Matplotlib.animation package has a great class that can be used to create great live charts and animations called FuncAnimation.

We’re going to break down the main parts of creating an animation with matplotlib and then go over some of the more minor details.

You can import it using the code below:

Used Where?

Besides FuncAnimation class we will also use a figure and an animation function to create our animation. These are the most fundamental components of an animation created by Python and Matplotlib Visualization Library.

Let’s start with importing the necessary library and its methods:

from matplotlib.animation import FuncAnimation

Estimated Time

15 mins

Skill Level

Intermediate

Key Function

FuncAnimation

Libraries

matplotlib

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FuncAnimation

Once you’ve imported FuncAnimation, there are 3 major parts to creating the animation that’s important to understand.

ani = FuncAnimation(fig, func, interval)

1) Figure parameter: This is the fig part of your animation.

This is the figure object that contains the plot. Either you need to create one or you can use: matplotlib.pyplot.gcf(). Which stands for “Get current figure”

2) Function parameter:

This is the func part that goes inside the FuncAnimation as a parameter. If you’d like to have a graph that animates you will need to define a function that updates the data that goes in the plot and also the function that creates the chart.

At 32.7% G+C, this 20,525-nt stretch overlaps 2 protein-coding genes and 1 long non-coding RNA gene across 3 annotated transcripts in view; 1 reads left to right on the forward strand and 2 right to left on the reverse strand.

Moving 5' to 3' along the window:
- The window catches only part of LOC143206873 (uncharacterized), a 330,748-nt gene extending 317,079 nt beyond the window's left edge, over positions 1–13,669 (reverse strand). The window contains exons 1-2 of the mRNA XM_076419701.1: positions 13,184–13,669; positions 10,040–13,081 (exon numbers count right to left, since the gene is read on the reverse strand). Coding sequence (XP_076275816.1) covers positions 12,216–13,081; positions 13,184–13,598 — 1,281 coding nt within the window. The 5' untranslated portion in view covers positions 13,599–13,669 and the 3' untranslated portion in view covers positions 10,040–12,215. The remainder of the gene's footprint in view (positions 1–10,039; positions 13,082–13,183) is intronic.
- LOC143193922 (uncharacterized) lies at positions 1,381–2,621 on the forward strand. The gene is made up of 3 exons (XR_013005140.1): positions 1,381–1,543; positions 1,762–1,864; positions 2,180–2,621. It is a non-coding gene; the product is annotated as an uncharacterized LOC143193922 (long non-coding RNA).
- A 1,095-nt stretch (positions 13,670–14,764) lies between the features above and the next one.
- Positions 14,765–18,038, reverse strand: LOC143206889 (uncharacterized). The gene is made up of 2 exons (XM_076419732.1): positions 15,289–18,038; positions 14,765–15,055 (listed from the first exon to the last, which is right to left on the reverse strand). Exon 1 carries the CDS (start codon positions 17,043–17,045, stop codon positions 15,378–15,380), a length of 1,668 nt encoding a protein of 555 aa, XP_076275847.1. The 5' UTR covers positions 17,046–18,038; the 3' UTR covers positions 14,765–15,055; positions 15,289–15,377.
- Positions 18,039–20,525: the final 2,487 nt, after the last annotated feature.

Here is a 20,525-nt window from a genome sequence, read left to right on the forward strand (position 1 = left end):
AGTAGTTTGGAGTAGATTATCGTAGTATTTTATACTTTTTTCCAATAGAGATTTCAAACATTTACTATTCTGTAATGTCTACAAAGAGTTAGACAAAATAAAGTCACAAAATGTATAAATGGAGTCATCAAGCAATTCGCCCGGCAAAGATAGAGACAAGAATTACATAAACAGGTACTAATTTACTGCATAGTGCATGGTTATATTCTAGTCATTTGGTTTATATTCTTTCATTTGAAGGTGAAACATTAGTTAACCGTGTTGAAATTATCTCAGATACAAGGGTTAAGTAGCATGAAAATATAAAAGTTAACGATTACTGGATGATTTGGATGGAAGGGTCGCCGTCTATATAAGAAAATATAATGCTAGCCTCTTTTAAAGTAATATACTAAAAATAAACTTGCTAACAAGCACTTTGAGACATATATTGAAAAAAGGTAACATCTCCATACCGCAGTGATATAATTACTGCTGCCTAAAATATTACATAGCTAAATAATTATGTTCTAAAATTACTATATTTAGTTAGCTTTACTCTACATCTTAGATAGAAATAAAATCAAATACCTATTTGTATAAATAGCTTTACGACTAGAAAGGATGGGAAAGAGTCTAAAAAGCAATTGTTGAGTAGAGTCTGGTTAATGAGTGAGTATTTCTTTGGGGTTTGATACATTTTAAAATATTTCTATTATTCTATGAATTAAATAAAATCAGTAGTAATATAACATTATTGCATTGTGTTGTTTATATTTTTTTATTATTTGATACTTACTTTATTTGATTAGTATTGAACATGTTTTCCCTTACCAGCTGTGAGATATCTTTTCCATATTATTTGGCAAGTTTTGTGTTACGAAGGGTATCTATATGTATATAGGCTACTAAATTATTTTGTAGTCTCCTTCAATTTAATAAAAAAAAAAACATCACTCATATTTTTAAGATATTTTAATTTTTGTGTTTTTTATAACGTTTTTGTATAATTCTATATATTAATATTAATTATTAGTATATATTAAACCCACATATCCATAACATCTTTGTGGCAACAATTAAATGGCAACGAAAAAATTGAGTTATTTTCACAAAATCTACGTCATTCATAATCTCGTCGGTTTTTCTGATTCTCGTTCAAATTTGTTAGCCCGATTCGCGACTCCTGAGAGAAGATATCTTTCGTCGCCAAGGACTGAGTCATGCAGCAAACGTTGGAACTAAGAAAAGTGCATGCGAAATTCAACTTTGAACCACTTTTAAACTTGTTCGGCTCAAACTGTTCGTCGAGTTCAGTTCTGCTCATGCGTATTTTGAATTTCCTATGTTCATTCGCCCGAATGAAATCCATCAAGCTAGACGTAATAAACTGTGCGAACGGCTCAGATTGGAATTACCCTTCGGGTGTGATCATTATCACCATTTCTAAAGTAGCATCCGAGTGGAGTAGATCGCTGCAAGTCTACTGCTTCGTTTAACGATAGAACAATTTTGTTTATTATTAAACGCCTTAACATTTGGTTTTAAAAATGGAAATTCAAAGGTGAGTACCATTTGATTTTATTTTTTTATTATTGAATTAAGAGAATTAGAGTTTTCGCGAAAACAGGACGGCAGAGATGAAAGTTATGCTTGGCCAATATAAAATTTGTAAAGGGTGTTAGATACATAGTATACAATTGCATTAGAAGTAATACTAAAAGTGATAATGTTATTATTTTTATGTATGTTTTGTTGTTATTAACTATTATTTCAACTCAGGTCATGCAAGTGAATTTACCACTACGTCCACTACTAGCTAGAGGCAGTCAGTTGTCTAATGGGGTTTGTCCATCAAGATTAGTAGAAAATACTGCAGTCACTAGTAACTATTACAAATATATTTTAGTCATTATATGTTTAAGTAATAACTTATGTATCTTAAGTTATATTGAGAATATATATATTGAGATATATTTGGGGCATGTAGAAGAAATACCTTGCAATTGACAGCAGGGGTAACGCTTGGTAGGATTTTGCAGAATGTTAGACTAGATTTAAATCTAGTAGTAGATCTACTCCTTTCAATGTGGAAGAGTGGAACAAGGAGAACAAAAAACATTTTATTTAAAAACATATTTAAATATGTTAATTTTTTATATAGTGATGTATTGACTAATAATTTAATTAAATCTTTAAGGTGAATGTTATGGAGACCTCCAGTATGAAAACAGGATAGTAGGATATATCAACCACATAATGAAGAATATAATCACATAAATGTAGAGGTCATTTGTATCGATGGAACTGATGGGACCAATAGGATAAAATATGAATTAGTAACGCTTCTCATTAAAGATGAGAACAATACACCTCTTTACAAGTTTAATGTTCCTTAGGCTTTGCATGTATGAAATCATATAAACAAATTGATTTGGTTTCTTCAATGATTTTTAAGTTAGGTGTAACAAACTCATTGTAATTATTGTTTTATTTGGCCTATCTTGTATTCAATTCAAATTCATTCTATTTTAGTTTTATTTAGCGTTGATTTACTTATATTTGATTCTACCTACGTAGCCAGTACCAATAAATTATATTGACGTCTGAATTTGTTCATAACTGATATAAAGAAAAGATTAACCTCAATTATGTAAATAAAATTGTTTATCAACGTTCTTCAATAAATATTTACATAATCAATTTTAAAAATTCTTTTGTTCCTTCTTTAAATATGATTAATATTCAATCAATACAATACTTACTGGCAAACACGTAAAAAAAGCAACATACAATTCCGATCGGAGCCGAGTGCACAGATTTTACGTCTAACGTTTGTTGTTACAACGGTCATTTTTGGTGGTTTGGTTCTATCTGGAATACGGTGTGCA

a- In your function, a chart will need to be created

b- Values that goes to the chart will need to be udpated

3) Interval parameter:

This is the part which decides the update rate of the animation in miliseconds. A value of interval=1000 will mean the animation runs the animation function and update the figure once every second.

Let’s see a simple coded designed as 4 main sections:

1) All the necessary libraries are imported
2) Figure is assigned
3) Function is defined
4) Animation is created

EXAMPLE

import random
import matplotlib
import matplotlib.pyplot as plt
from matplotlib.animation import FuncAnimation

fig = plt.figure(figsize=(15,15))


x,y = [], []
index= count()
def animate(i):
    x.append(next(index))
    y.append(random.randint(2,20))
    plt.style.use("ggplot")    
    plt.plot(x,y)

ani = FuncAnimation(fig, animate, interval=300)
plt.show()
A somewhat strange graph saved with matplotlib.animation package.

You can see a piece of code: plt.style.use("ggplot") inside the function section that refers to a style named “ggplot“.

This is a built-in style in matplotlib and currently there are 26 attractive styles like ggplot that you can easily implement for your graphs.

To see a tutorial about all of matplotlib’s built-in styles, you can click here.

The reason why the animation above is all over the place is:

  1. Axes are not fixed. See: Matplotlib Axes Settings
  2. Line color is not defined in the animation function. See: Colors with Python

You can see a more proper line chart animation below which addresses both of these issues:

Matplotlib Oscillator Visualization with random oscillations (Inspired by Matplotlib's oscillator animation and slightly altered.)

SAVING A MATPLOTLIB ANIMATION

Saving animation as a Video or GIF File:

If you’d like to learn how to save an animation as a .gif file or in video format such as .mp4, .avi or .mov, you can read this tutorial here.

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